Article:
COLD SPRING HARBOR, N.Y. – “,” part two in a series on “The Long Island Country House 1860-1940,” can be seen at the Gallery of the Society for the Preservation of Long Island Antiquities now through December 3.
While the first section of this exhibition explored the transportation advantages and recreational allure of Long Island that sparked the country house movement, part two profiles the owners and architects. Discussed are the estate planning process and the tremendous impact – both welcomed and unwelcomed – that the phenomenon had on the region.
A special section features some of the greatest losses from the era, such as Louis Comfort Tiffany’s remarkable treasure house, Laurelton Hall, which was consumed by fire in 1957. Clarence and Katherine Mackay’s Harbor Hill (1899-1947), McKim, Mead & White’s version of Francois Mansart’s Maisons-Laffite, also long gone, was to change the appearance of country houses on Long Island, and J.R. Delamar’s Pembroke (1918-1968), the palatial Glen Cove estate, demolished in 1968, had been completed the year of its creator’s demise.
Perhaps the most evocative demise revisited in the exhibit is Roland Conklin’s “Rosemary Farm,” designed by the brilliant Philadelphia architect, Wilson Eyre, and situated above a feature unique in the annals of the American country house – an outdoor amphitheatre for which the Olmstead brothers were responsible. It was at “Rosemary Farm” in the years leading up to World War I that great theatrical benefits took place for the Red Cross and Belgian Relief starring the Barrymores and other leading actors of the age.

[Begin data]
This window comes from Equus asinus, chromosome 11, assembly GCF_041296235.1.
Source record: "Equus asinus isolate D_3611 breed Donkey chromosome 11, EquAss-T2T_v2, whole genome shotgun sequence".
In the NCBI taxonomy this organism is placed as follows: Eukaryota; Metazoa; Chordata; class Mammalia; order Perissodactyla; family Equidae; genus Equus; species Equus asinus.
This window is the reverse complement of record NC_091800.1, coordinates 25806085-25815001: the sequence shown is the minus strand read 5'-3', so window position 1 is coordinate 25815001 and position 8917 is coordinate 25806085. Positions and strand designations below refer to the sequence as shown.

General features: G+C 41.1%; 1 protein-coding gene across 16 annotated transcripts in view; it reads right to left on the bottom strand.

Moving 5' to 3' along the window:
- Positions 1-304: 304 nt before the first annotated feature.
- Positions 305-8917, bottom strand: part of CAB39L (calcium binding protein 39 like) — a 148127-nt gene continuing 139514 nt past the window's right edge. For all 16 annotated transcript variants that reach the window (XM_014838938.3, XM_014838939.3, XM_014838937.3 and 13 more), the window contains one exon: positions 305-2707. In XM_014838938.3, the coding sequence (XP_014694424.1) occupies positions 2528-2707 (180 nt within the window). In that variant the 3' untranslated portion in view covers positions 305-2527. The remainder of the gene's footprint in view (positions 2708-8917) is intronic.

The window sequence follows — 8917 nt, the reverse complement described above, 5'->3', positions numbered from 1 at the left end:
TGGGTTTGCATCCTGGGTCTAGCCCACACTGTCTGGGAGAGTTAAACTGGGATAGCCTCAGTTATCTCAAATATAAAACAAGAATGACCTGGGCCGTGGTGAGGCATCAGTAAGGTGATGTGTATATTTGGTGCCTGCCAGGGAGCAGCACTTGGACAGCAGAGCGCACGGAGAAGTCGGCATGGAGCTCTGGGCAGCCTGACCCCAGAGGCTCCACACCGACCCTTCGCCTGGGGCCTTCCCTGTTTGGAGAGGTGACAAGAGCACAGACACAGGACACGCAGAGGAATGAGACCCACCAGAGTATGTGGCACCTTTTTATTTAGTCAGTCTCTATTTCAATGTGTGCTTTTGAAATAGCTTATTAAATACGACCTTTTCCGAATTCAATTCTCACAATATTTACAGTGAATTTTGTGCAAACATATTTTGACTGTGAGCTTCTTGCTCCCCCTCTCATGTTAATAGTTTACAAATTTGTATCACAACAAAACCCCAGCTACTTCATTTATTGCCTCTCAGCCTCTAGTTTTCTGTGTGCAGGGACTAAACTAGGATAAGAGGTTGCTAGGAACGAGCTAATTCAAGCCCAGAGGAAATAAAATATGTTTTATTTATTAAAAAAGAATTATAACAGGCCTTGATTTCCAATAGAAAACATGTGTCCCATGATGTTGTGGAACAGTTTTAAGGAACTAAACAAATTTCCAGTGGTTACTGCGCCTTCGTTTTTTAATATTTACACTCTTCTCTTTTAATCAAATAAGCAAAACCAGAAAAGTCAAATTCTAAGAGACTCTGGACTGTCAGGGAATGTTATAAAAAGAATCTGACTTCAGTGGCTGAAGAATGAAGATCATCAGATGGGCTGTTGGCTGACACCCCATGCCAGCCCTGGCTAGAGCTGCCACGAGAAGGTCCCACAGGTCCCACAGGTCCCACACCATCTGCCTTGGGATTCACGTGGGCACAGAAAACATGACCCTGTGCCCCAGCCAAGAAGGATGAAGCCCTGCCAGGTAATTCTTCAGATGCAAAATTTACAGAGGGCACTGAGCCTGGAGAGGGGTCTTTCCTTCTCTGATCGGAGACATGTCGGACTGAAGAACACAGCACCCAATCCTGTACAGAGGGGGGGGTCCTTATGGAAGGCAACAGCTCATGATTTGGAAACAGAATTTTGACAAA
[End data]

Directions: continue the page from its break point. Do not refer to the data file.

Among the objects featured in the show is the only known architectural model to survive of a Long Island country house: Union Carbide chairman Jesse Ricks’ Plandome residence. Also in this section is a dollhouse bearing the office stamp of Delano & Aldrich and resembling the firm’s work in the 1920s; an iron bird house cast by the Miller Iron Company of Providence, R.I. in 1868 in the image of “Clifton,” a Roslyn Harbor country house; and a model of Arrow, the sleek “flyer” or steam yacht, which set the world record for speed on water at the outset of the last century and was among the yachts moored at the Harbourwood boathouse on Cold Spring Harbor. An original bond certificate from W.K. Vanderbilt, Jr.’s Long Island Motor Parkway is also included as well as a period architectural rendering of “Harbor Hill.”
The gallery is at Main Street and Shore Road and is open Tuesday through Sunday, 11:30 am to 4:30 pm through October 31 and Friday, Saturday and Sunday from 11 am to 4 pm November 1 through December 31. Admission is free. For information, 631/692-4664.